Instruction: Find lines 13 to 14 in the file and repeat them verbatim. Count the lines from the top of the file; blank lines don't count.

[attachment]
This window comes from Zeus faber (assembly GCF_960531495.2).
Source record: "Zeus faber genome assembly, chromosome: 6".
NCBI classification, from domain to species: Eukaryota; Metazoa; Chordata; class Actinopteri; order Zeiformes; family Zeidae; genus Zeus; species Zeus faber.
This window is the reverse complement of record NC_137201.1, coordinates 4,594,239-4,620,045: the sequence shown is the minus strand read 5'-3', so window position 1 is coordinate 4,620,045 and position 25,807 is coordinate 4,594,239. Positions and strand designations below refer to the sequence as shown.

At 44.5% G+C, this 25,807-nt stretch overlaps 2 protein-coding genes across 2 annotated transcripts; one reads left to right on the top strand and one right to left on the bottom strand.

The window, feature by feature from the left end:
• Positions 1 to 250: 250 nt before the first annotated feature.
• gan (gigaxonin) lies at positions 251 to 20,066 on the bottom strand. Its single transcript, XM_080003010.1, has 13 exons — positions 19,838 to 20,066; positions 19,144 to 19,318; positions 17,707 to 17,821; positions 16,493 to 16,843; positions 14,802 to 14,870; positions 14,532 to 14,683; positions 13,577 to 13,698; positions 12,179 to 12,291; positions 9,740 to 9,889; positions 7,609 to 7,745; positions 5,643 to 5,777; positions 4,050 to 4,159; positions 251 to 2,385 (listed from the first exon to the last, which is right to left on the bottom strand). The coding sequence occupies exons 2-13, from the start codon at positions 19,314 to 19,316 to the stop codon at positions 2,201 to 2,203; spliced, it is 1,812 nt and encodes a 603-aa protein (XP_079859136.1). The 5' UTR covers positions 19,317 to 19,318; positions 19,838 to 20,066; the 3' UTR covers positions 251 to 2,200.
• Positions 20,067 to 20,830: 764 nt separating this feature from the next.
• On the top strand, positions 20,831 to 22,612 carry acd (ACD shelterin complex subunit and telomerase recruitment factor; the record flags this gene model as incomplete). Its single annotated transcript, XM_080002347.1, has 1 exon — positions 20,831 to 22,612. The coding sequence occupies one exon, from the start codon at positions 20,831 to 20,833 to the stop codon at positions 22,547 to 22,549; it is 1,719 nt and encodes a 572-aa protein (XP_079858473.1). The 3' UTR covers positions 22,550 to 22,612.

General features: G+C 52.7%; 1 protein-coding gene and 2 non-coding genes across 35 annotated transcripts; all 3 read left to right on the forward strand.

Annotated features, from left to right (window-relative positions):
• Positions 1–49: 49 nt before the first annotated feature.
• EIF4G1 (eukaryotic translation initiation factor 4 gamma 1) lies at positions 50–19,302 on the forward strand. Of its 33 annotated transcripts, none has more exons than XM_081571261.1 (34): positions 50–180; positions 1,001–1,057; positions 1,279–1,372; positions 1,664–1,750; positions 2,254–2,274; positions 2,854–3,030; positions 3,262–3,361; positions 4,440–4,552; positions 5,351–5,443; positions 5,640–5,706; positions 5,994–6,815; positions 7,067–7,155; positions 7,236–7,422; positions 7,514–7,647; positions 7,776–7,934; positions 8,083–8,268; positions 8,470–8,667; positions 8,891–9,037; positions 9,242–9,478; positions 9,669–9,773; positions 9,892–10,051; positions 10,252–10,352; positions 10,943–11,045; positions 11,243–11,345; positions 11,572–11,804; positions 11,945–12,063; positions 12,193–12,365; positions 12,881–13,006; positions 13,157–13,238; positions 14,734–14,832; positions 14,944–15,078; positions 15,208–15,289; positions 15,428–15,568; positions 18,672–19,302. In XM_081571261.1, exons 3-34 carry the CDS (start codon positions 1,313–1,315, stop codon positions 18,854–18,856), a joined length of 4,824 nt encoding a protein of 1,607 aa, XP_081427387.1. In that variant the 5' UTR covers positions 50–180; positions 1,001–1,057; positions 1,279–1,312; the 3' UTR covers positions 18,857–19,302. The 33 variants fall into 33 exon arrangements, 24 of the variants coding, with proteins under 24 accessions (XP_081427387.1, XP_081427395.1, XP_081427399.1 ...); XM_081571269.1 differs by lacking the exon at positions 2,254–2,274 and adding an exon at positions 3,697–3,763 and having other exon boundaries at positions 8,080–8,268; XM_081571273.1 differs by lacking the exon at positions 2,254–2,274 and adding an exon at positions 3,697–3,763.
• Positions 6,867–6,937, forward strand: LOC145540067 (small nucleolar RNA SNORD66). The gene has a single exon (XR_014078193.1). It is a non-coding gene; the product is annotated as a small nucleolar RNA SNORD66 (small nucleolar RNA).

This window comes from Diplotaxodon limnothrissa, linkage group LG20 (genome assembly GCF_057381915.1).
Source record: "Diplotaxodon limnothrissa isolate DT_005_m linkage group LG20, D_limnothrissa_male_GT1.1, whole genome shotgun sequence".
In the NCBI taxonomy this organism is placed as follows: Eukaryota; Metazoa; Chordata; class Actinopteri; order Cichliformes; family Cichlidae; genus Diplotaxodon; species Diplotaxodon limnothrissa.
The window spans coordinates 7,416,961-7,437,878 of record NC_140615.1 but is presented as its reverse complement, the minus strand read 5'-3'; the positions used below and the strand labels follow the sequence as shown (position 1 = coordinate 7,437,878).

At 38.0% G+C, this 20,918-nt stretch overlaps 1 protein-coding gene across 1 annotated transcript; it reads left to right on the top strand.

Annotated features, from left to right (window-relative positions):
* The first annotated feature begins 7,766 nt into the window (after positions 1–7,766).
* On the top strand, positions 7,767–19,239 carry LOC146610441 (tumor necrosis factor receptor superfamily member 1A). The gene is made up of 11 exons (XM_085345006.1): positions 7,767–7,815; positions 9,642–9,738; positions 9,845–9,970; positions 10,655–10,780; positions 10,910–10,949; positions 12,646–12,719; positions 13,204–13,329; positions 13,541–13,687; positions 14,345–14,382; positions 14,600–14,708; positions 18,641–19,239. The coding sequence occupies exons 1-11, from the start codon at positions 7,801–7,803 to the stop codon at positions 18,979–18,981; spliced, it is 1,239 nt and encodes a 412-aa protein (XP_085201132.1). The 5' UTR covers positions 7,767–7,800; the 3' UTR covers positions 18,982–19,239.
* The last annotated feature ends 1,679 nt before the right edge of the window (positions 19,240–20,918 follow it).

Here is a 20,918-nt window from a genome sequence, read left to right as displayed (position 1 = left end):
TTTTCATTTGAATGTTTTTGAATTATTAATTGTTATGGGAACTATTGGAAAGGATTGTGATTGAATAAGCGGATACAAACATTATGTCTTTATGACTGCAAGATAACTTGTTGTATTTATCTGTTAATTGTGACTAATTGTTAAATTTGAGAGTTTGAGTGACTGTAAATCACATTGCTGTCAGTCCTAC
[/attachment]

• Positions 1–49: 49 nt before the first annotated feature.
• EIF4G1 (eukaryotic translation initiation factor 4 gamma 1) lies at positions 50–19,302 on the forward strand. Of its 33 annotated transcripts, none has more exons than XM_081571261.1 (34): positions 50–180; positions 1,001–1,057; positions 1,279–1,372; positions 1,664–1,750; positions 2,254–2,274; positions 2,854–3,030; positions 3,262–3,361; positions 4,440–4,552; positions 5,351–5,443; positions 5,640–5,706; positions 5,994–6,815; positions 7,067–7,155; positions 7,236–7,422; positions 7,514–7,647; positions 7,776–7,934; positions 8,083–8,268; positions 8,470–8,667; positions 8,891–9,037; positions 9,242–9,478; positions 9,669–9,773; positions 9,892–10,051; positions 10,252–10,352; positions 10,943–11,045; positions 11,243–11,345; positions 11,572–11,804; positions 11,945–12,063; positions 12,193–12,365; positions 12,881–13,006; positions 13,157–13,238; positions 14,734–14,832; positions 14,944–15,078; positions 15,208–15,289; positions 15,428–15,568; positions 18,672–19,302. In XM_081571261.1, exons 3-34 carry the CDS (start codon positions 1,313–1,315, stop codon positions 18,854–18,856), a joined length of 4,824 nt encoding a protein of 1,607 aa, XP_081427387.1. In that variant the 5' UTR covers positions 50–180; positions 1,001–1,057; positions 1,279–1,312; the 3' UTR covers positions 18,857–19,302. The 33 variants fall into 33 exon arrangements, 24 of the variants coding, with proteins under 24 accessions (XP_081427387.1, XP_081427395.1, XP_081427399.1 ...); XM_081571269.1 differs by lacking the exon at positions 2,254–2,274 and adding an exon at positions 3,697–3,763 and having other exon boundaries at positions 8,080–8,268; XM_081571273.1 differs by lacking the exon at positions 2,254–2,274 and adding an exon at positions 3,697–3,763.